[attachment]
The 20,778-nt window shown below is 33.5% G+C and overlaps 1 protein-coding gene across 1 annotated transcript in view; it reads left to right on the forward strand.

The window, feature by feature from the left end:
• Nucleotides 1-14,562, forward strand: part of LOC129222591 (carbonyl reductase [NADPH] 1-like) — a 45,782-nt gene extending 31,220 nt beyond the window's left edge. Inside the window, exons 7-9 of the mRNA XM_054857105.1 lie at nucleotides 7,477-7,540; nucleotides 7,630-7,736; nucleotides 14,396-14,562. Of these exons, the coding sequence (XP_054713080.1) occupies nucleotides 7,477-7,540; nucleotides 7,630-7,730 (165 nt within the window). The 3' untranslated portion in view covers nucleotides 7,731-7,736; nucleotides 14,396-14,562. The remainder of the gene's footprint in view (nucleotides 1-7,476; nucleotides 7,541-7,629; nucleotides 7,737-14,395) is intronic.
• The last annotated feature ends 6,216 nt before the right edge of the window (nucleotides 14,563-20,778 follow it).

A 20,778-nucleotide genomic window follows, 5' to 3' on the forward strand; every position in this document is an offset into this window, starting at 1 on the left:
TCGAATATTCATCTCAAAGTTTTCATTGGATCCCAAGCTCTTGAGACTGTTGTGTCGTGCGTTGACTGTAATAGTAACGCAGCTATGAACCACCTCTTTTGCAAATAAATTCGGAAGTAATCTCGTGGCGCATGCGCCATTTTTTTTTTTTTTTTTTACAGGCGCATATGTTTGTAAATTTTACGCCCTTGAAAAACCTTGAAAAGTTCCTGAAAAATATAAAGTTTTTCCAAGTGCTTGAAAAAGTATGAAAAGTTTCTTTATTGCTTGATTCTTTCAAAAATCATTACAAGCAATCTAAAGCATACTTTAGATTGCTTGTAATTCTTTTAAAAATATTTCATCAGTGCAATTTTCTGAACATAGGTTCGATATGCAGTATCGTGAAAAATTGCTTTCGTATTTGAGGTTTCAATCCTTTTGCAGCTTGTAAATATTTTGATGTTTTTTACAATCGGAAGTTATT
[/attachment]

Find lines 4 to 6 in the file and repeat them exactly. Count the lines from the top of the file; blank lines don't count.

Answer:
• The last annotated feature ends 6,216 nt before the right edge of the window (nucleotides 14,563-20,778 follow it).

A 20,778-nucleotide genomic window follows, 5' to 3' on the forward strand; every position in this document is an offset into this window, starting at 1 on the left:
TCGAATATTCATCTCAAAGTTTTCATTGGATCCCAAGCTCTTGAGACTGTTGTGTCGTGCGTTGACTGTAATAGTAACGCAGCTATGAACCACCTCTTTTGCAAATAAATTCGGAAGTAATCTCGTGGCGCATGCGCCATTTTTTTTTTTTTTTTTTACAGGCGCATATGTTTGTAAATTTTACGCCCTTGAAAAACCTTGAAAAGTTCCTGAAAAATATAAAGTTTTTCCAAGTGCTTGAAAAAGTATGAAAAGTTTCTTTATTGCTTGATTCTTTCAAAAATCATTACAAGCAATCTAAAGCATACTTTAGATTGCTTGTAATTCTTTTAAAAATATTTCATCAGTGCAATTTTCTGAACATAGGTTCGATATGCAGTATCGTGAAAAATTGCTTTCGTATTTGAGGTTTCAATCCTTTTGCAGCTTGTAAATATTTTGATGTTTTTTACAATCGGAAGTTATT